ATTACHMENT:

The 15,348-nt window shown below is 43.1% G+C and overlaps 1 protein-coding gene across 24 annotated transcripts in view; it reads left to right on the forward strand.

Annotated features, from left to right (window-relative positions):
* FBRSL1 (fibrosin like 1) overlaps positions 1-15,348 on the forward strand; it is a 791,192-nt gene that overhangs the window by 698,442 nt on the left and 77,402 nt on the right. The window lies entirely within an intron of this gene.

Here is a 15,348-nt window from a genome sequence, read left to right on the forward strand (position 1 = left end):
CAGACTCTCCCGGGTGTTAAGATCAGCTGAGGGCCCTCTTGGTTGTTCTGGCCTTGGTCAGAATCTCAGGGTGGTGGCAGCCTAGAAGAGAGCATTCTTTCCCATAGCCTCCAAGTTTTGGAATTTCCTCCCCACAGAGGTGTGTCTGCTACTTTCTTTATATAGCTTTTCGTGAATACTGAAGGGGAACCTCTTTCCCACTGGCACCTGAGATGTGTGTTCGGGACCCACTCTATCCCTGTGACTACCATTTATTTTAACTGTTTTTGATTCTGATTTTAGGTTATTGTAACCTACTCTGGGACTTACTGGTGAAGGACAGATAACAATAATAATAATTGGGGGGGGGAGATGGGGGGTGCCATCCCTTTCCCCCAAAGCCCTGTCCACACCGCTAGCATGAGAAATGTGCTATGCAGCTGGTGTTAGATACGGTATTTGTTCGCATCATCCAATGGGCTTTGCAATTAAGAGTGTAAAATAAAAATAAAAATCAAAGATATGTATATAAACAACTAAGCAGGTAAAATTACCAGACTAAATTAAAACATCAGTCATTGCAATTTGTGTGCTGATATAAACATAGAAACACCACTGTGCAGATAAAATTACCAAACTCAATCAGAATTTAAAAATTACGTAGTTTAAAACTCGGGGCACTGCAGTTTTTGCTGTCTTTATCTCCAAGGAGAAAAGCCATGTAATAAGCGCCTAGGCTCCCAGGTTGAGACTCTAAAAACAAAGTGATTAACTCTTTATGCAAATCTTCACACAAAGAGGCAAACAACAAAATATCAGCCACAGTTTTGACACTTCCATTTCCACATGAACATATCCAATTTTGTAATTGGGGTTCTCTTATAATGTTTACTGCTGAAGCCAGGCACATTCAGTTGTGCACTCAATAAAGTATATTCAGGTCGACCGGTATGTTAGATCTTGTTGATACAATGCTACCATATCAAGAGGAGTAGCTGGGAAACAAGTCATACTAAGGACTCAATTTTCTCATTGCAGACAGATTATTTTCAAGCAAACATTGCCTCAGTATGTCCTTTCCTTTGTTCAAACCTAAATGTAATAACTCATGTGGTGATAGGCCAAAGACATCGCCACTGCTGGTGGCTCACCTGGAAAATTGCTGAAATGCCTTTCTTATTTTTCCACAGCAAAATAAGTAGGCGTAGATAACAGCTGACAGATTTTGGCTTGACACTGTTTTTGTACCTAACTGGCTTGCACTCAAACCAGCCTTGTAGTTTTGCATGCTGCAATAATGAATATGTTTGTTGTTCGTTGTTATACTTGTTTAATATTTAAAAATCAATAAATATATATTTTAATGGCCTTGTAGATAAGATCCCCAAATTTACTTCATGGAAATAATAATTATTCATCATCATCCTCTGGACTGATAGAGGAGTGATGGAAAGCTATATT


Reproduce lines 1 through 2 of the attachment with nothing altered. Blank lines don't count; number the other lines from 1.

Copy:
The 15,348-nt window shown below is 43.1% G+C and overlaps 1 protein-coding gene across 24 annotated transcripts in view; it reads left to right on the forward strand.

Annotated features, from left to right (window-relative positions):